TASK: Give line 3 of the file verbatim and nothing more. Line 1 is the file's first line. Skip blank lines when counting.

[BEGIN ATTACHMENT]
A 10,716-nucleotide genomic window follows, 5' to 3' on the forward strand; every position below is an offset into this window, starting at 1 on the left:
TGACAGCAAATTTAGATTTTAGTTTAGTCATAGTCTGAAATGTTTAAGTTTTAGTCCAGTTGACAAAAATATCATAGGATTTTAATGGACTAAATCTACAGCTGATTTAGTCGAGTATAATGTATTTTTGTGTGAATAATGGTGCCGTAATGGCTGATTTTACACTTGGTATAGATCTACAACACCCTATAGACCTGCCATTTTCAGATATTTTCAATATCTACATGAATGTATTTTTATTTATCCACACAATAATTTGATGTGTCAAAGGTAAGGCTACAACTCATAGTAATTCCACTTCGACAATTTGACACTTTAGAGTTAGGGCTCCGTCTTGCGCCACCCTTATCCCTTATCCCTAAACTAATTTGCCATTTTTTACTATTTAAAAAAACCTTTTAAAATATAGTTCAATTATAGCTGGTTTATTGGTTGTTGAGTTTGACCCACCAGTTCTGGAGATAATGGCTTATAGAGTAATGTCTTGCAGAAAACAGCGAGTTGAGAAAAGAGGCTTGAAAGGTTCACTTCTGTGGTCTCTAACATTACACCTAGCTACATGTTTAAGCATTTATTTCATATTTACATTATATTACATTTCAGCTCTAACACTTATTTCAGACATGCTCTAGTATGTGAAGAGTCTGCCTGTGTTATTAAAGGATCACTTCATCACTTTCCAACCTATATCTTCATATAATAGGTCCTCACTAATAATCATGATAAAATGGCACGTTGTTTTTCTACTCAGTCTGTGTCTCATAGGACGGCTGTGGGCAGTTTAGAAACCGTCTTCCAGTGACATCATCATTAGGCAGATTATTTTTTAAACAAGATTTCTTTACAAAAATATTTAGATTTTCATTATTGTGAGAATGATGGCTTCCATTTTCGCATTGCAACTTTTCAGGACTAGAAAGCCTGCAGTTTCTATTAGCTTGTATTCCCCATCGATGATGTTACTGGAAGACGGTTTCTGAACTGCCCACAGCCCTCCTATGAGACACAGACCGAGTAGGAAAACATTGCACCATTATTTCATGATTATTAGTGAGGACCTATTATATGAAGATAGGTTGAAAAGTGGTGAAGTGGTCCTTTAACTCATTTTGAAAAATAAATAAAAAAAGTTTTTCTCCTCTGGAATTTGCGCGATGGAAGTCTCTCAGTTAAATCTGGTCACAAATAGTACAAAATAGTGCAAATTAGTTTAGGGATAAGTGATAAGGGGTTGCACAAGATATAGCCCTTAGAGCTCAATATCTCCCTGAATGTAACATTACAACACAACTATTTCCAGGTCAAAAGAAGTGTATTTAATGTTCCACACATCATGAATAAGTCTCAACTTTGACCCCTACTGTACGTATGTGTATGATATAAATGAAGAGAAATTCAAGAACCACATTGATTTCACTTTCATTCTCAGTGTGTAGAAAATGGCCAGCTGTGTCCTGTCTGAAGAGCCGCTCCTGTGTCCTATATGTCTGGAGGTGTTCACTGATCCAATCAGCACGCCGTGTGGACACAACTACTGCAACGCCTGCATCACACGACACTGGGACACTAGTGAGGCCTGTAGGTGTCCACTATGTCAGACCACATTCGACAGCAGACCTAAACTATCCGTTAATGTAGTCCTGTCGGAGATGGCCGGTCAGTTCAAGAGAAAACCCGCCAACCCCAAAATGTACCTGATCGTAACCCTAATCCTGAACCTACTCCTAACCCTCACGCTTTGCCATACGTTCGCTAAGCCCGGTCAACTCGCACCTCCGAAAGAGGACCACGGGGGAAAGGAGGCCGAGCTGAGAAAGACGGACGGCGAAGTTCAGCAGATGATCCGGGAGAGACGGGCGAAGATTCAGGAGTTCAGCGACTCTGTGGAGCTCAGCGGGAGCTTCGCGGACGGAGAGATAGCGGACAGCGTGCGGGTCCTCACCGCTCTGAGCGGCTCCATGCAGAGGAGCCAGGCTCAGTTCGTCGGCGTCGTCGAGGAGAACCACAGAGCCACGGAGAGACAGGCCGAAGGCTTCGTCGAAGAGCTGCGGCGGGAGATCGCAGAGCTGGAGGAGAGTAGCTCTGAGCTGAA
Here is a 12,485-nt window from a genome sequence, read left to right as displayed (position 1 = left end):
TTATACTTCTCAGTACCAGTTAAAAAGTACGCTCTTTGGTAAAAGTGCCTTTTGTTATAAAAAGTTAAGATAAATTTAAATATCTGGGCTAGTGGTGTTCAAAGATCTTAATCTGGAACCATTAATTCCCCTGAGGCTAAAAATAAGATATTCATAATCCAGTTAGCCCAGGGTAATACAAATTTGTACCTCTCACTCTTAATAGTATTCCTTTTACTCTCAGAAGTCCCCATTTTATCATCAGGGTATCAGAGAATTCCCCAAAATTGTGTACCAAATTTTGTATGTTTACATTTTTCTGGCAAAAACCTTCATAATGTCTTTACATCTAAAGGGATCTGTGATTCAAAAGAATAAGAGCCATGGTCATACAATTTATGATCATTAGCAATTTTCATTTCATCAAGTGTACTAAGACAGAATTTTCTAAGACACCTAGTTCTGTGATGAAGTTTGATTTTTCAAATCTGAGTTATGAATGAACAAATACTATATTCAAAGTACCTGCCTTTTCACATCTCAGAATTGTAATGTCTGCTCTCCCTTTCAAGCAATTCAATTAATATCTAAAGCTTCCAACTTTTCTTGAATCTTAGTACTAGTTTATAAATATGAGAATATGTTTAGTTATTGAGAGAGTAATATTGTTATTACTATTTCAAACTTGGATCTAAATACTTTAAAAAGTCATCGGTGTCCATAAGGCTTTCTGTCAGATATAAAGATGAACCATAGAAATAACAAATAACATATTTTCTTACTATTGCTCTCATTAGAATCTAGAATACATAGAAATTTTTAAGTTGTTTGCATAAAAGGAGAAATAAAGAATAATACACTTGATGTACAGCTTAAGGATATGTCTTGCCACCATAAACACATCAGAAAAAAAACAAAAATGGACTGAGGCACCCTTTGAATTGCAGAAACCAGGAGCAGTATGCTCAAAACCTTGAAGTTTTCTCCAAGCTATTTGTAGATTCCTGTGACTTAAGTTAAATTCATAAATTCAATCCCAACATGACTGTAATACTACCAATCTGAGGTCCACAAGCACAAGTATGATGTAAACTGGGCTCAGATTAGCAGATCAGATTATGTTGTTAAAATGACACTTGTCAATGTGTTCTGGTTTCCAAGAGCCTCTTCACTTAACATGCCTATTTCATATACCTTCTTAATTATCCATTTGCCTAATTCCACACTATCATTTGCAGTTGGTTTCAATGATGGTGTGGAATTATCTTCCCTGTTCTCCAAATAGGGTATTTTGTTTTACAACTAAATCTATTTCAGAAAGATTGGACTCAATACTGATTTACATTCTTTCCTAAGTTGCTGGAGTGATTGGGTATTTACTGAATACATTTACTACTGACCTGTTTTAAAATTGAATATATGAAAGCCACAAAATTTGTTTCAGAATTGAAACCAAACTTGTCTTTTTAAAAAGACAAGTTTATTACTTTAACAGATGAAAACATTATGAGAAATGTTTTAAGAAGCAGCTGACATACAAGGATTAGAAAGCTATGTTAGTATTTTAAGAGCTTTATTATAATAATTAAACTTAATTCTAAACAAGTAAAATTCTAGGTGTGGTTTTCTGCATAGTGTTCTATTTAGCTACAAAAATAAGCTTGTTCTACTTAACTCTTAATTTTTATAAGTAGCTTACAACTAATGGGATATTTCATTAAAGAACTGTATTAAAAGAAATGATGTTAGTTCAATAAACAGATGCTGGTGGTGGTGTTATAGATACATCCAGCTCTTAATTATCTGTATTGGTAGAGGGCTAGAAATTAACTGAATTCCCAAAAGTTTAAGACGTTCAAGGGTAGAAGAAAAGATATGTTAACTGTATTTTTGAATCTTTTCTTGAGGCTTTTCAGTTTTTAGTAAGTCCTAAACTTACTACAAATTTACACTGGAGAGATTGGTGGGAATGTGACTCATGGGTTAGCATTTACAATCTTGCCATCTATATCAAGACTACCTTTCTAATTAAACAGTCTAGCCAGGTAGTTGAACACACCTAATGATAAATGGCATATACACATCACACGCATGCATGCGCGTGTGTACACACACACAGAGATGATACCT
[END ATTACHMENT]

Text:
Here is a 12,485-nt window from a genome sequence, read left to right as displayed (position 1 = left end):